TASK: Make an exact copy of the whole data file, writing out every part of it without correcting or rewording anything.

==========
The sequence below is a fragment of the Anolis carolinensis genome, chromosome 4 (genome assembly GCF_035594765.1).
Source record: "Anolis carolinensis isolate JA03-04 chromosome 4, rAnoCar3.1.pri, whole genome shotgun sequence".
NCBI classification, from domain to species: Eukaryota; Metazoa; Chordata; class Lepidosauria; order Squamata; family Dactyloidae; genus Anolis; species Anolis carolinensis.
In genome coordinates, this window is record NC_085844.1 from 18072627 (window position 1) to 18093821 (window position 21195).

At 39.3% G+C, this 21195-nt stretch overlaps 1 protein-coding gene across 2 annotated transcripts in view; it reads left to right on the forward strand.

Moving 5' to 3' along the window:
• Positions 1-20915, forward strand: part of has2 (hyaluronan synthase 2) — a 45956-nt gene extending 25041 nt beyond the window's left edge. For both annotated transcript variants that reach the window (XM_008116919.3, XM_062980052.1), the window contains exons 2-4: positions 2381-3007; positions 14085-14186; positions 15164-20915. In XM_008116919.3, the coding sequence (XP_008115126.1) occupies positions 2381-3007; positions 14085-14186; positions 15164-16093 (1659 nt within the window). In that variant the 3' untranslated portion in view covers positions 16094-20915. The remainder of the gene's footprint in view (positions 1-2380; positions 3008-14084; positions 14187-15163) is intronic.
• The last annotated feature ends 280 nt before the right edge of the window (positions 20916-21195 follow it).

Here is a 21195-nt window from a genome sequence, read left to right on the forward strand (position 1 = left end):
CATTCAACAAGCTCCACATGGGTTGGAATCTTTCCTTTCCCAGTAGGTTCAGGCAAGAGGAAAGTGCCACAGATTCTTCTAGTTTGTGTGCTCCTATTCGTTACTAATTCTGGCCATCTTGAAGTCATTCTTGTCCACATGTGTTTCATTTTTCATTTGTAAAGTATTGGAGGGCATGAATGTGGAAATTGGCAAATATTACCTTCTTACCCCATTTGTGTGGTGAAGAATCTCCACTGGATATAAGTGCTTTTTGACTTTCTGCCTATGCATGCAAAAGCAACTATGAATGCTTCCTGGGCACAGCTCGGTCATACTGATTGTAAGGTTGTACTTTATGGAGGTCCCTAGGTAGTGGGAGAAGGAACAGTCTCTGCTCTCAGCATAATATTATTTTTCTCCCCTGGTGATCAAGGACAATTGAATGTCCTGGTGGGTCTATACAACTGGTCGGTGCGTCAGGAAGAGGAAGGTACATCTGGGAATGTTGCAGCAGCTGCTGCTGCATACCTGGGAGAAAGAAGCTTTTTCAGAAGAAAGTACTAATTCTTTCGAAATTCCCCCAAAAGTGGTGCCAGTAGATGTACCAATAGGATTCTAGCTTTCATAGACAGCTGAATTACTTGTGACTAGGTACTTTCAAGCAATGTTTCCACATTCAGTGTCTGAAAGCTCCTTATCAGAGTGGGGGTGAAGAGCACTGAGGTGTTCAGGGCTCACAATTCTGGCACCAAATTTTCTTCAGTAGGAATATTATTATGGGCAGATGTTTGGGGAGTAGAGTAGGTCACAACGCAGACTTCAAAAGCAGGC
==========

The sequence below is a fragment of the Anolis carolinensis genome, chromosome 4 (genome assembly GCF_035594765.1).
Source record: "Anolis carolinensis isolate JA03-04 chromosome 4, rAnoCar3.1.pri, whole genome shotgun sequence".
NCBI classification, from domain to species: Eukaryota; Metazoa; Chordata; class Lepidosauria; order Squamata; family Dactyloidae; genus Anolis; species Anolis carolinensis.
In genome coordinates, this window is record NC_085844.1 from 18072627 (window position 1) to 18093821 (window position 21195).

At 39.3% G+C, this 21195-nt stretch overlaps 1 protein-coding gene across 2 annotated transcripts in view; it reads left to right on the forward strand.

Moving 5' to 3' along the window:
• Positions 1-20915, forward strand: part of has2 (hyaluronan synthase 2) — a 45956-nt gene extending 25041 nt beyond the window's left edge. For both annotated transcript variants that reach the window (XM_008116919.3, XM_062980052.1), the window contains exons 2-4: positions 2381-3007; positions 14085-14186; positions 15164-20915. In XM_008116919.3, the coding sequence (XP_008115126.1) occupies positions 2381-3007; positions 14085-14186; positions 15164-16093 (1659 nt within the window). In that variant the 3' untranslated portion in view covers positions 16094-20915. The remainder of the gene's footprint in view (positions 1-2380; positions 3008-14084; positions 14187-15163) is intronic.
• The last annotated feature ends 280 nt before the right edge of the window (positions 20916-21195 follow it).

Here is a 21195-nt window from a genome sequence, read left to right on the forward strand (position 1 = left end):
CATTCAACAAGCTCCACATGGGTTGGAATCTTTCCTTTCCCAGTAGGTTCAGGCAAGAGGAAAGTGCCACAGATTCTTCTAGTTTGTGTGCTCCTATTCGTTACTAATTCTGGCCATCTTGAAGTCATTCTTGTCCACATGTGTTTCATTTTTCATTTGTAAAGTATTGGAGGGCATGAATGTGGAAATTGGCAAATATTACCTTCTTACCCCATTTGTGTGGTGAAGAATCTCCACTGGATATAAGTGCTTTTTGACTTTCTGCCTATGCATGCAAAAGCAACTATGAATGCTTCCTGGGCACAGCTCGGTCATACTGATTGTAAGGTTGTACTTTATGGAGGTCCCTAGGTAGTGGGAGAAGGAACAGTCTCTGCTCTCAGCATAATATTATTTTTCTCCCCTGGTGATCAAGGACAATTGAATGTCCTGGTGGGTCTATACAACTGGTCGGTGCGTCAGGAAGAGGAAGGTACATCTGGGAATGTTGCAGCAGCTGCTGCTGCATACCTGGGAGAAAGAAGCTTTTTCAGAAGAAAGTACTAATTCTTTCGAAATTCCCCCAAAAGTGGTGCCAGTAGATGTACCAATAGGATTCTAGCTTTCATAGACAGCTGAATTACTTGTGACTAGGTACTTTCAAGCAATGTTTCCACATTCAGTGTCTGAAAGCTCCTTATCAGAGTGGGGGTGAAGAGCACTGAGGTGTTCAGGGCTCACAATTCTGGCACCAAATTTTCTTCAGTAGGAATATTATTATGGGCAGATGTTTGGGGAGTAGAGTAGGTCACAACGCAGACTTCAAAAGCAGGC